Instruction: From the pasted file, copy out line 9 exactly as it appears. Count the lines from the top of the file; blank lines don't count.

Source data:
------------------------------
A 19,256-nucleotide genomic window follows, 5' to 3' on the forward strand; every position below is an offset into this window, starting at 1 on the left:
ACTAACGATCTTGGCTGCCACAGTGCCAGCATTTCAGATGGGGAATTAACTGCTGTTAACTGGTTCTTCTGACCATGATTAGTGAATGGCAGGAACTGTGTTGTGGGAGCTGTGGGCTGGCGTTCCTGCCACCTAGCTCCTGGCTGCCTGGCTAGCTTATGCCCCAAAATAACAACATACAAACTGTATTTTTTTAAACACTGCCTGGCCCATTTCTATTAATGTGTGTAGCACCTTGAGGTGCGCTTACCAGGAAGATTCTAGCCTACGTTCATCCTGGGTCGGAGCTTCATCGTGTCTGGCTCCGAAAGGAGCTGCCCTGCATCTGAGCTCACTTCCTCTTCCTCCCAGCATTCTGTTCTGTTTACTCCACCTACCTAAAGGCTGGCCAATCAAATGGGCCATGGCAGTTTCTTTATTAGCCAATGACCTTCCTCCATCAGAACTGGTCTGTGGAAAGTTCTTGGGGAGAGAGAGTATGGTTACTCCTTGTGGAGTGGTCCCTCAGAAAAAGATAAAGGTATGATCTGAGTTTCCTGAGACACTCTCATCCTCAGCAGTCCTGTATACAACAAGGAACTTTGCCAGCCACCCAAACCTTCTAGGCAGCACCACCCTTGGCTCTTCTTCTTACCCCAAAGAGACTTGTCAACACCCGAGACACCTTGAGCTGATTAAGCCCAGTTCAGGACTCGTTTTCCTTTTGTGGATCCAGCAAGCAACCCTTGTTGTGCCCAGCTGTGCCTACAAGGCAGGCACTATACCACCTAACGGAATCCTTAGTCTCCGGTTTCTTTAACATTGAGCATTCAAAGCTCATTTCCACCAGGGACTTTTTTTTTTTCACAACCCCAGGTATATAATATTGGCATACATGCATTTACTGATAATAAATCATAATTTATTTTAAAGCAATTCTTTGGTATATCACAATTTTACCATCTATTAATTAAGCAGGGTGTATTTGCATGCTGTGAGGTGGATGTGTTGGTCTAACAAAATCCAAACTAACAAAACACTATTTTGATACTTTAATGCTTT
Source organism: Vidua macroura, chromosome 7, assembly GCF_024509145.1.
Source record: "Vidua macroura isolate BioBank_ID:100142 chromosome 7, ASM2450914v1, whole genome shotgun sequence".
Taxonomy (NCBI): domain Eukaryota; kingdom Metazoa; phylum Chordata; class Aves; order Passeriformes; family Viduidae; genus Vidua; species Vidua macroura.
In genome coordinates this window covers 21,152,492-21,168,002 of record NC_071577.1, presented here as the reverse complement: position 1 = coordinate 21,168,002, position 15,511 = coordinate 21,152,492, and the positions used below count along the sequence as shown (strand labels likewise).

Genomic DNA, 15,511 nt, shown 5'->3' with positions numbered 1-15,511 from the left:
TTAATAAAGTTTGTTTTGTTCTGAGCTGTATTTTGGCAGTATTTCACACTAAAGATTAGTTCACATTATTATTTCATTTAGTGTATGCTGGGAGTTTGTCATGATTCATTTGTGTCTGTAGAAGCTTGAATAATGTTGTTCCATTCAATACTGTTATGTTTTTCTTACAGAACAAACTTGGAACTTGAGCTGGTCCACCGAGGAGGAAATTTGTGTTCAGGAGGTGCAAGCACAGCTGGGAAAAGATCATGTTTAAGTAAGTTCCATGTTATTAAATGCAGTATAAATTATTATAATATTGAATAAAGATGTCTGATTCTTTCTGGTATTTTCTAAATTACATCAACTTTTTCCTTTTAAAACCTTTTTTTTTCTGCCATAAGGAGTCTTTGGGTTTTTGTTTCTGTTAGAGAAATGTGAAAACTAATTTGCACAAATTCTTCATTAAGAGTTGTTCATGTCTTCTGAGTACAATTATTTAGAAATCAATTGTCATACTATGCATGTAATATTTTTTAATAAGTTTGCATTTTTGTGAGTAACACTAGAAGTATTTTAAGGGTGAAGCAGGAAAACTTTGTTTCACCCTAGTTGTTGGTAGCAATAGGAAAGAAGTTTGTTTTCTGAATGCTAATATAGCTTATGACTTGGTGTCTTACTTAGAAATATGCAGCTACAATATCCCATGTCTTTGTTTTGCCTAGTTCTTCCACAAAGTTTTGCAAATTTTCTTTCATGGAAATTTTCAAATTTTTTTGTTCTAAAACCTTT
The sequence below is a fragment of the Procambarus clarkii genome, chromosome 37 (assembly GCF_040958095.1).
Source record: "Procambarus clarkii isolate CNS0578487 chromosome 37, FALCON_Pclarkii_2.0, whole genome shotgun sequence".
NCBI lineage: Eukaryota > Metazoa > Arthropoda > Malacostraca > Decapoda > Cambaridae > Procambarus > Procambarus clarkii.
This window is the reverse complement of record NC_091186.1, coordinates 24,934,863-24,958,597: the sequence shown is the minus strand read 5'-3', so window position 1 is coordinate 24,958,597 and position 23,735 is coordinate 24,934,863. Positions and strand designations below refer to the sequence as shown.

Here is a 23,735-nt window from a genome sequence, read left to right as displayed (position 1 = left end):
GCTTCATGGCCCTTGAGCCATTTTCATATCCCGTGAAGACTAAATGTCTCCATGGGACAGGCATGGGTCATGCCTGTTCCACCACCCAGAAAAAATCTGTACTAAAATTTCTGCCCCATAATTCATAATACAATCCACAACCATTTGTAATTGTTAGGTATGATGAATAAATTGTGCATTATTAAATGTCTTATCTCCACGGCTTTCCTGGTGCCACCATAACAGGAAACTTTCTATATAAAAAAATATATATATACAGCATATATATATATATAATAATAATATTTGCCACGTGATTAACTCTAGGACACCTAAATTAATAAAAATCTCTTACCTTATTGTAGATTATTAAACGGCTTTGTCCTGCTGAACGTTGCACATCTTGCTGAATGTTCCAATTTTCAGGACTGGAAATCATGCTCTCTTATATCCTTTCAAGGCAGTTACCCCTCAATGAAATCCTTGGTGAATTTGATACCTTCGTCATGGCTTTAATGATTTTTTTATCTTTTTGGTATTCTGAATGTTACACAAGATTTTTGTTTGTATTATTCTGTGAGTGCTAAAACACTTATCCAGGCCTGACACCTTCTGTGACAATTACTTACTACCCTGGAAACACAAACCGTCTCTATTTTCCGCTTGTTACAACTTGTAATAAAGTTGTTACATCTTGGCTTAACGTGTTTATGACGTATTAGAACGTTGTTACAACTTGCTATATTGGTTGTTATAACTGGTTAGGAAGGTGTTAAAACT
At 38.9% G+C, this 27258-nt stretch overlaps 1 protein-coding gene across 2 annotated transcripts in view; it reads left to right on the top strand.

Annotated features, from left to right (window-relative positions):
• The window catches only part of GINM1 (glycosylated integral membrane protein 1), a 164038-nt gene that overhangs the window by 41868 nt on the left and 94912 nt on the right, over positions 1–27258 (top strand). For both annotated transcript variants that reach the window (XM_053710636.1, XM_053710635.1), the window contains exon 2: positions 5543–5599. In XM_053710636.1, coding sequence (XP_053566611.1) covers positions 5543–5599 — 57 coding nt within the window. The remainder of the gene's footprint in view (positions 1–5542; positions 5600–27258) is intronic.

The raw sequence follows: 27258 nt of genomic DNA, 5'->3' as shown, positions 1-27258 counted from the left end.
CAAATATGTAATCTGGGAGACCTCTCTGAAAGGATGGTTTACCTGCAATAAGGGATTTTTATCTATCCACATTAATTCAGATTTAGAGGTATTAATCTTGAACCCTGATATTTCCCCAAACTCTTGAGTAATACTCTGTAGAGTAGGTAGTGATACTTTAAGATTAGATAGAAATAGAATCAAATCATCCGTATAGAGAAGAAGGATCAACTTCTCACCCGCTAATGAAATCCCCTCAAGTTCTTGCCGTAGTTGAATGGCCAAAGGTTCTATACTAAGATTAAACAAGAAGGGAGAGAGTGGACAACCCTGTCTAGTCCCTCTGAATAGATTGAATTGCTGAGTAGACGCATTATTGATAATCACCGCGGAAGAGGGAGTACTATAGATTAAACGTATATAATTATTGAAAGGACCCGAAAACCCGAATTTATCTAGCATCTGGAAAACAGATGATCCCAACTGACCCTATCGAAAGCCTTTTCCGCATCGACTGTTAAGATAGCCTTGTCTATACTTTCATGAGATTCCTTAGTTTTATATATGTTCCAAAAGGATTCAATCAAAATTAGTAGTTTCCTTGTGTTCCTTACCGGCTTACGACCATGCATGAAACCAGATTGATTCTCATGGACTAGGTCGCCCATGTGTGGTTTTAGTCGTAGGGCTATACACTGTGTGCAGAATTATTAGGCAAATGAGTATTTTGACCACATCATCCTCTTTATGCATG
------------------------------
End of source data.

The sequence below is a fragment of the Procambarus clarkii genome, chromosome 37 (assembly GCF_040958095.1).